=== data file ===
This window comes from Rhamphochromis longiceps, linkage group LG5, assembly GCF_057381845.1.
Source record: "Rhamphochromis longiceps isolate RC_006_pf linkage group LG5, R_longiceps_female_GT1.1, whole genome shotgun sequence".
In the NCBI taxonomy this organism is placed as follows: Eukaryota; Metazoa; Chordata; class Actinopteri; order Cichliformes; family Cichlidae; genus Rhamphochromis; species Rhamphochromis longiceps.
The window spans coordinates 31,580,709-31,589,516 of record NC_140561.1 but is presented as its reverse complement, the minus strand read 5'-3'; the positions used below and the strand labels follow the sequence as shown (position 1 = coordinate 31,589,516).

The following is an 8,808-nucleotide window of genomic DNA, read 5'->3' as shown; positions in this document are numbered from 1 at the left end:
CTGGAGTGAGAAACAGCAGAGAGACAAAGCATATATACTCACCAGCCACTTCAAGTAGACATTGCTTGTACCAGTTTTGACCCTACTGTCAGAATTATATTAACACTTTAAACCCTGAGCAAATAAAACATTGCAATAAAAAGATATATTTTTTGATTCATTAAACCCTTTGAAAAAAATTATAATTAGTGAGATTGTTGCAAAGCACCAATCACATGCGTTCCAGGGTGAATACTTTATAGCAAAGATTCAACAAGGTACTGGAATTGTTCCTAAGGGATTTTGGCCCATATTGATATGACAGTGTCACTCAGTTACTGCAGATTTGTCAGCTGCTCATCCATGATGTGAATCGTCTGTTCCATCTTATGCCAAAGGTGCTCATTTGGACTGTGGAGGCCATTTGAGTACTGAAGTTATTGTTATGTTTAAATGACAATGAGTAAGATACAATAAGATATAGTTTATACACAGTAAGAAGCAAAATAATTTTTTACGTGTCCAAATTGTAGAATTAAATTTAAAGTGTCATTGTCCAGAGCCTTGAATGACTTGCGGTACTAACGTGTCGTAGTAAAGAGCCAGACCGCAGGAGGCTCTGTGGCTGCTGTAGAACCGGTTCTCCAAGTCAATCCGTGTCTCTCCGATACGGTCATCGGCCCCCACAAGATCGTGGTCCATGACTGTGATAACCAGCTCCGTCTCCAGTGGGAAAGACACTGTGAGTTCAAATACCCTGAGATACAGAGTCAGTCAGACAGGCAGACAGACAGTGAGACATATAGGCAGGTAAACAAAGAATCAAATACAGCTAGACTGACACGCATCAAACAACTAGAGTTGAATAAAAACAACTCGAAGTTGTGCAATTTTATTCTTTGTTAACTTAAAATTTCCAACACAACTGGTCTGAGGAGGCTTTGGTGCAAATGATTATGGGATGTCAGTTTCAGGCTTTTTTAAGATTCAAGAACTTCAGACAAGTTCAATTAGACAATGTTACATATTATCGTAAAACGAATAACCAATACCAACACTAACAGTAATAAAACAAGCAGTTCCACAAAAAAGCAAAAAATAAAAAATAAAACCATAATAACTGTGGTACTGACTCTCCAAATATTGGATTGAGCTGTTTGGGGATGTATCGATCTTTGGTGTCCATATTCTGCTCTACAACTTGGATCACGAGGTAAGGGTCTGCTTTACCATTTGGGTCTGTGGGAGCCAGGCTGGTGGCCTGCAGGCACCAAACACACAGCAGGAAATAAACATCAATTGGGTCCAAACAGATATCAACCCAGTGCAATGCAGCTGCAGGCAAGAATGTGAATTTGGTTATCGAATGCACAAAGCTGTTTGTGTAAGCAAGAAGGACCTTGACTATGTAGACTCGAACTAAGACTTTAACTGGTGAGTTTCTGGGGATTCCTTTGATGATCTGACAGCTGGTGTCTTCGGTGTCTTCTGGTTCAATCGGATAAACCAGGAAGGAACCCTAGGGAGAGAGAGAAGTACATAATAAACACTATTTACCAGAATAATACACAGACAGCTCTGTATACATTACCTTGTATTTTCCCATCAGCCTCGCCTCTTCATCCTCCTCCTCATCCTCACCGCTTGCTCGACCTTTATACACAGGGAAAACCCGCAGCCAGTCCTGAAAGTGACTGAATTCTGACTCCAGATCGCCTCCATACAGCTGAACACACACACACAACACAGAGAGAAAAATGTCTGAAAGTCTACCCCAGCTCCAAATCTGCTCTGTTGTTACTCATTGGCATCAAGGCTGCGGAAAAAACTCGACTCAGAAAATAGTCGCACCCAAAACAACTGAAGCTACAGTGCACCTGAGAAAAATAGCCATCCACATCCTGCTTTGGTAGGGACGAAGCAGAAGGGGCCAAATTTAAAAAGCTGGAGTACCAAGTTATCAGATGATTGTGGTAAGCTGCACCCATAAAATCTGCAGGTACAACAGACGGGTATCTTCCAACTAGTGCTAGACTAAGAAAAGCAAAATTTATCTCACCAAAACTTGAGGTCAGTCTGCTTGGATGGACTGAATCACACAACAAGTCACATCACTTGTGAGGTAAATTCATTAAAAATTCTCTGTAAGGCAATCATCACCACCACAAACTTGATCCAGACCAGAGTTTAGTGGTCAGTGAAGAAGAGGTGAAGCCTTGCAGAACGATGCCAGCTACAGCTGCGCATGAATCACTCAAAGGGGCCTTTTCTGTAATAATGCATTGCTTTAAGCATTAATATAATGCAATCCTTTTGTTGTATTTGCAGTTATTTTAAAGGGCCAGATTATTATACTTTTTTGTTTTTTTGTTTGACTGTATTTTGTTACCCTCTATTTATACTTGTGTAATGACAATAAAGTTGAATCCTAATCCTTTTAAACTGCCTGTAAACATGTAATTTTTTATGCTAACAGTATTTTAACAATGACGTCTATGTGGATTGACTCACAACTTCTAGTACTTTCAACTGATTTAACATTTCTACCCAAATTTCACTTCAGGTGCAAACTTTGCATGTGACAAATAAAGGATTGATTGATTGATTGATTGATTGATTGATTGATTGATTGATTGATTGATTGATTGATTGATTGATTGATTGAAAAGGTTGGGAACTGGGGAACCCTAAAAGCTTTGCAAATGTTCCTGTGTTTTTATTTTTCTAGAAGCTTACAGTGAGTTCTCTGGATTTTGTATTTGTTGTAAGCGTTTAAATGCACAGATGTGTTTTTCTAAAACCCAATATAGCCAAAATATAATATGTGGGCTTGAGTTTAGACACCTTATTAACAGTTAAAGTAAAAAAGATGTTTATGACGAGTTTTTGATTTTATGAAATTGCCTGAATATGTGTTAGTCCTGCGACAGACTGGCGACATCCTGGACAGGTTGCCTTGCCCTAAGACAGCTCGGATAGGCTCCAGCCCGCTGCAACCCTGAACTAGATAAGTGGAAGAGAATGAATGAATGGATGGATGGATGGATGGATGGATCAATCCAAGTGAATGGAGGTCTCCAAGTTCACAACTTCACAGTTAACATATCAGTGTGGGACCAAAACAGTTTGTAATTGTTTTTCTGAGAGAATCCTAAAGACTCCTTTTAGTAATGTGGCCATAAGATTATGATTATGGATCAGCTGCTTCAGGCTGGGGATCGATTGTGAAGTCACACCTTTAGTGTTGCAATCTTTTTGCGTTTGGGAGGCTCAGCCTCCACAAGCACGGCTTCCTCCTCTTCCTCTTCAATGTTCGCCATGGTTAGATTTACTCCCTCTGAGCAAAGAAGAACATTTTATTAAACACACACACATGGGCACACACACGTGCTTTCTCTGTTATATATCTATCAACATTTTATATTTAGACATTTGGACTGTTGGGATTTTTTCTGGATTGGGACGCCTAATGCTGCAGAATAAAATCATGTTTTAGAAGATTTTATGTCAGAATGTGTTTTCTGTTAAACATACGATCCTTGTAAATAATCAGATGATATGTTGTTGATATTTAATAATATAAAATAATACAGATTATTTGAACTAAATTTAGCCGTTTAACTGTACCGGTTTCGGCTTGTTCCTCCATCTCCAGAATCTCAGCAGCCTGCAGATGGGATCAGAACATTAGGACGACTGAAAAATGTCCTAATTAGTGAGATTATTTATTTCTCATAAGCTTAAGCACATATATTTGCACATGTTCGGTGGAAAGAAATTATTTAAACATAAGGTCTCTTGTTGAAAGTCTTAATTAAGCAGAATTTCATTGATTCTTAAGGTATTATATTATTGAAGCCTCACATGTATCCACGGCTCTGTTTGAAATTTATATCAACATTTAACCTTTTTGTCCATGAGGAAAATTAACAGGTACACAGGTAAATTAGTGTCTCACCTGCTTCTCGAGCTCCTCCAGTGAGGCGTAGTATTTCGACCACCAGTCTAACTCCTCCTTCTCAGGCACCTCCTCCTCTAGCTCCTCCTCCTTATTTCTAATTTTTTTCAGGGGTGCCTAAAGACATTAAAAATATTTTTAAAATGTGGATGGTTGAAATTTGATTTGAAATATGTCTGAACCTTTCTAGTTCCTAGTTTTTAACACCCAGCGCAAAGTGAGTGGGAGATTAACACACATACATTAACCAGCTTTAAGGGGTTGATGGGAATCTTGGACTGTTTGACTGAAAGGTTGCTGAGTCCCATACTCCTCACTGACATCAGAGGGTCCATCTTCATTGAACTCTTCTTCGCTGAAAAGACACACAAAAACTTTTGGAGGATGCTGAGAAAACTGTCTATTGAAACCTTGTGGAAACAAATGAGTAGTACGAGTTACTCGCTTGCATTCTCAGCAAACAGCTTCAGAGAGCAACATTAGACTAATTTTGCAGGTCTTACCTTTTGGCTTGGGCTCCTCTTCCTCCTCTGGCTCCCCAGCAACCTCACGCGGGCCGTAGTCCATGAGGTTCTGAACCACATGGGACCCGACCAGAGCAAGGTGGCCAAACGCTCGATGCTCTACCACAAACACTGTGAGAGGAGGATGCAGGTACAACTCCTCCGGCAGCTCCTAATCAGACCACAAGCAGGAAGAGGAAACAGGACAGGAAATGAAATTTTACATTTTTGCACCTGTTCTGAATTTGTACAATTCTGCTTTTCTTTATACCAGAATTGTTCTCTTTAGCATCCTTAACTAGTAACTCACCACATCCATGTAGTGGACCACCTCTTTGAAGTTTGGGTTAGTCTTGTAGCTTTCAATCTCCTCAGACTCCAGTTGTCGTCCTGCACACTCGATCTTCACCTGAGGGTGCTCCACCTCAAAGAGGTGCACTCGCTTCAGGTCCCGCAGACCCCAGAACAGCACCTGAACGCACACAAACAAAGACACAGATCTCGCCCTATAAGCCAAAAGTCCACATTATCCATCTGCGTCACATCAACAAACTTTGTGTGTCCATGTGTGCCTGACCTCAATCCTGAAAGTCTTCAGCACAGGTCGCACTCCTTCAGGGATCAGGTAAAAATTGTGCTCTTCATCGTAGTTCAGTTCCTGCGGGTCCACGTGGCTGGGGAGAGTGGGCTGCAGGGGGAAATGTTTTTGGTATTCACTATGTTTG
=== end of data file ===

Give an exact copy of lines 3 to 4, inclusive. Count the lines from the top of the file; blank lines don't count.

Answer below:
In the NCBI taxonomy this organism is placed as follows: Eukaryota; Metazoa; Chordata; class Actinopteri; order Cichliformes; family Cichlidae; genus Rhamphochromis; species Rhamphochromis longiceps.
The window spans coordinates 31,580,709-31,589,516 of record NC_140561.1 but is presented as its reverse complement, the minus strand read 5'-3'; the positions used below and the strand labels follow the sequence as shown (position 1 = coordinate 31,589,516).